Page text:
The Christians and the Pagan
By Virginia J. Pasalo
FEWER people attended the fourth Simbang Gabi. Most were still sleep-sitting when a woman shouted, “Oh, no, the baby is falling!” and everyone suddenly shifted their gaze from the floor to her face, and she pointed her lips four pews away from her, towards the direction of a child who was falling down in between the space at the backrest of the pew, unnoticed by her young parents who were, I think, also sleep-sitting.
We began to sing, following the words projected on the screen, some parts of which were changed in the real vocalization by the lead singers. It was also difficult to follow the rhythm of the tunes, and some sang the notes to a high pitch, some sang in low notes. Most of those who attended managed this portion of the mass sleep-standing, pretending to sing.
The priest was saying that December 25 is not really the birth of Jesus Christ. The choice of the birth, according to him is philosophical, and not literal. This was because the church wants to supplant the festivity attributed to the “pagan” sun god (Sol Invictus), to be attributed instead to a festivity for Jesus Christ. Early Christians deliberately chose these dates to encourage the spread of Christmas and Christianity throughout the Roman world by supplanting pagan holidays so that “pagans” would be open to both the holiday and the God whose birth it celebrated.” The Catholic Church did not only adopt the dates, they also converted existing religious temples into churches and adopted “pagan” practices. The Christmas tree, for example, is a medieval practice of the Druids.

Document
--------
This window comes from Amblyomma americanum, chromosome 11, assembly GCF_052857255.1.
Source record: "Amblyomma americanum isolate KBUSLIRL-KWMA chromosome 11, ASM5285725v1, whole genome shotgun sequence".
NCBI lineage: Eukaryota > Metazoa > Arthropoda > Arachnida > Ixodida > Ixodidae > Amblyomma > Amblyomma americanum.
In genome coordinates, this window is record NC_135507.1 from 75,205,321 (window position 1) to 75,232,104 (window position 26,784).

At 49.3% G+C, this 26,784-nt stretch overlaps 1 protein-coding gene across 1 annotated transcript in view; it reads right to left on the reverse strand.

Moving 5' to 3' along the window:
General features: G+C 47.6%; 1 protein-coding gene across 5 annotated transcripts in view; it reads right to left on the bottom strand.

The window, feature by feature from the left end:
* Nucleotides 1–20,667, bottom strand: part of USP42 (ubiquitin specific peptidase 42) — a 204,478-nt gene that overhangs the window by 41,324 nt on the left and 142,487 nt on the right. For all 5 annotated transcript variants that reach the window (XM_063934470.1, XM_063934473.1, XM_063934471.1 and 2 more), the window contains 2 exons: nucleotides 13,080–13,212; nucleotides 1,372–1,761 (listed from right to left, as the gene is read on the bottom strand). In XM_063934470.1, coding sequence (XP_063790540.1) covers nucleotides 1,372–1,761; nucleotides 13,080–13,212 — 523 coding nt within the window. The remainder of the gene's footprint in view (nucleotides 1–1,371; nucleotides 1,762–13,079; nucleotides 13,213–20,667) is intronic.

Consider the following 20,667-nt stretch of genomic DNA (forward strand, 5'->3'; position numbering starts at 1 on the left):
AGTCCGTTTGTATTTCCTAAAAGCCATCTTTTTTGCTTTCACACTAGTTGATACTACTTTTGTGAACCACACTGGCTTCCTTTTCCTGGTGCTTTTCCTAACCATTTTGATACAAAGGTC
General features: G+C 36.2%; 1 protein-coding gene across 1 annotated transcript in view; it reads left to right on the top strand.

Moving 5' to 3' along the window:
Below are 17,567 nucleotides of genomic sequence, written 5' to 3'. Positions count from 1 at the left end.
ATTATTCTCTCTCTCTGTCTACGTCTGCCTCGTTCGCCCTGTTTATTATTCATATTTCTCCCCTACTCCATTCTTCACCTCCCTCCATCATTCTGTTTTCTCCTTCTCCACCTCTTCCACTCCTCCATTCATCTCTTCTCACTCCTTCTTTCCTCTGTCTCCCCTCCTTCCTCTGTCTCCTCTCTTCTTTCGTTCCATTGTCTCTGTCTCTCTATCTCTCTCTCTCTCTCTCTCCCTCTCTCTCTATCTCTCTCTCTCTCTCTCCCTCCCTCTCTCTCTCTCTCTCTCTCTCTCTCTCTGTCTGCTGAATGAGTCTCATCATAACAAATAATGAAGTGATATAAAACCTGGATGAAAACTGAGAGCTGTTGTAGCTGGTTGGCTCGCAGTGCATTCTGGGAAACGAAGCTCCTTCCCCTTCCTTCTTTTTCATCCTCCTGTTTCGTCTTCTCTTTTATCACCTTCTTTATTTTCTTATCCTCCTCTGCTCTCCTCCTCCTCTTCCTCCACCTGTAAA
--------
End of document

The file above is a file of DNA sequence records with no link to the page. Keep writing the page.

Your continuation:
But that is no longer about my fourth Simbang Gabi. The priest had moved on to talk about prioritizing between earning money and keeping the family together, about “chairs” being literal, and “empty chairs” being philosophical, and how raising the level of the intellect to the philosophical is more desirable than maintaining a literal awareness. His words escaped the majority of the literal crowd, and the meaning evaporated in the slow spinning of the huge overhead electric fans. I say this because during communion, some people just pushed their bodies in between the lines, like victims of typhoon Yolanda, scrambling for food, except that they were lining up to receive the philosophical sacramental bread.
A “pagan” vendor selling bibingka and puto bumbong said, “Kung puto lang, literal yun, pero kung puto bumbong, philosophical na, mas mataas ang level ng presyo.” He thanked the moon and the stars for the long queue towards his stall. As during communion, some jostled their way into the line, and I wondered how easily some people forget the philosophical consciousness they live by.
“May linya po!” (Fall in line, please!), the vendor shouted.
“Eto bayad ng anim na bibingka, di ko kailangan sukli, paalis na sasakyan namin!” (Here’s the payment for six rice cakes, i don’t need the change, our car is leaving!)
Faster than lightning, the vendor handed the bibingka to the woman waving a Five Hundred Peso bill at the back of the line, keeping the change amounting to One Hundred Forty Pesos.
“Thank you po! Merry Christmas, God bless you po!”
All of a sudden I am reminded of another bibingka, the philosophical recipe prepared by former President Fidel Ramos, the one that is taking so long to bake, and most likely will never bake, under President Duterte.
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